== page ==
Environmental Law

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  1. California extends most ambitious climate change law in US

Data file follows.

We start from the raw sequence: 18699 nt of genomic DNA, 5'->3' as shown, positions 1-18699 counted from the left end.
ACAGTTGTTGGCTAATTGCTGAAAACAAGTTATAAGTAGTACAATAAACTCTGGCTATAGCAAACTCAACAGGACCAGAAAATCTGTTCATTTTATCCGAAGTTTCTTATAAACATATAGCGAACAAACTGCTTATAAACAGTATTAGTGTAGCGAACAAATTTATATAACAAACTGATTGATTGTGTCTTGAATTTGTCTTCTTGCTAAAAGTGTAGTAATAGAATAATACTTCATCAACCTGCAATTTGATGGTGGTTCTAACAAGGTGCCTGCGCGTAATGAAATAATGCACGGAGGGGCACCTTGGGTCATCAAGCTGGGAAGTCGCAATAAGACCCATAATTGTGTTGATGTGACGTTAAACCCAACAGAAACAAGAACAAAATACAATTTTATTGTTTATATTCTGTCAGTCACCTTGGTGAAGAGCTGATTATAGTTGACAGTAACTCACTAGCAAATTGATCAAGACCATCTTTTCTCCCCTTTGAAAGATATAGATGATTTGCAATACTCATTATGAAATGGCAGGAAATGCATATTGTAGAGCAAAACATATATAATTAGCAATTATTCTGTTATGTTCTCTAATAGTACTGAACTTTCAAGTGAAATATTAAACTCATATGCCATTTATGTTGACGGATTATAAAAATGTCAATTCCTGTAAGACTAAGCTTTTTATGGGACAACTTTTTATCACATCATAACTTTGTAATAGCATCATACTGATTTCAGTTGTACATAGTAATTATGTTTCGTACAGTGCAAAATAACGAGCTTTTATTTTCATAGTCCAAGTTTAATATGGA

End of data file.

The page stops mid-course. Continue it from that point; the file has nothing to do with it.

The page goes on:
From front left, California Senate President pro tempore Kevin de Leon, D-Los Angeles, state Sen. Fran Pavley, D-Agoura Hills, Calif., California Gov. Jerry Brown, Assemblyman Eduardo Garcia, D-Coachella, and Assembly Speaker Anthony Rendon, D-Paramount, are congratulated after the governor signed legislation in Los Angeles on Thursday, Sept. 8, 2016. The law sets a new goal to reduce greenhouse gas emissions 40 percent below 1990 levels by 2030. (AP Photo/Richard Vogel)   LOS ANGELES (AP) — A decade ago, California vowed to dramatically slash greenhouse gas emissions by 2020. With the nation's most populous state on pace to meet that target, Gov. Jerry Brown on Thursday charted a new goal to further cut carbon pollution by extending and expanding the landmark climate change law. It will "keep California on the move to clean up the environment," Brown said in a Los Angeles park before signing a pair of bills that survived heavy opposition from the oil industry, business groups and Republicans. Experts said going forward will be more challenging because the new goal — to reduce emissions 40 percent below 1990 levels by 2030 — is considerably more ambitious and many of the easy solutions have been employed. "The long and the short of it is that meeting the goal will require sustained regulatory effort across all sectors of the economy," said Ann Carlson, a professor of environmental law at the University of California, Los Angeles. California is on track to meet the 2020 climate goal that called for reducing emissions to 1990 levels by restricting the carbon content of gasoline and diesel fuel, encouraging sales of zero-emission vehicles and imposing a tax on pollution. The state plans to build on that foundation and ramp up other efforts including increasing renewable electricity use, boosting energy efficiency in existing buildings and putting 1.5 million zero-emissions vehicles on the road, according to the California Air Resources Board, which is in charge of climate policy. Supporters overcame strong opposition from oil companies and other industry interests to pass the legislation a year after business-friendly Democrats in the Assembly derailed an even more ambitious proposal to limit the use of oil in the state. The new law puts "very severe caps on the emission of greenhouse gases in California without requiring the regulatory agencies to give any consideration" to how it will affect the economy and residents, the California Chamber of Commerce said in a statement. Manufacturers in California already have higher energy costs compared to counterparts across the country and setting a new climate goal without providing cost-effective options "contributes to an already challenging business environment for manufacturers," Dorothy Rothrock, president of the California Manufacturers and Technology Association, said in a statement. Since California became a green leader by passing the climate change law a decade ago, the state has seen a flourishing clean-energy industry, said Carlson, the UCLA law professor. "One big accomplishment to date of California climate policy is demonstrating that we can cut greenhouse gases and still achieve impressive economic growth," she said in an email. Brown, a Democrat who has traveled the world promoting greenhouse-gas reduction efforts, issued an executive order last year setting the new 2030 goal. On Thursday, he also signed a companion bill that provides more legislative oversight of the appointed state air resources board and gives aid to poorer areas that lawmakers say have suffered the most harm from climate change. Despite pushing the climate goals through, the centerpiece of the state's effort to combat global warming remains in jeopardy. The law doesn't address the cap-and-trade program, which requires companies that spew greenhouse gases to buy pollution permits that are auctioned quarterly. The funds can be spent only on programs that reduce carbon pollution. After impressive sales early on, the last two permit sales have fizzled, prompting concerns that funding won't be available to continue programs in the long run. With the uncertainty over the cap-and-trade program, the expanded climate change law "is a point on a map, but the roadmap to that point has not been filled in yet," Dan McGraw, a Houston-based carbon analyst with the ICIS trade publication, said in an email.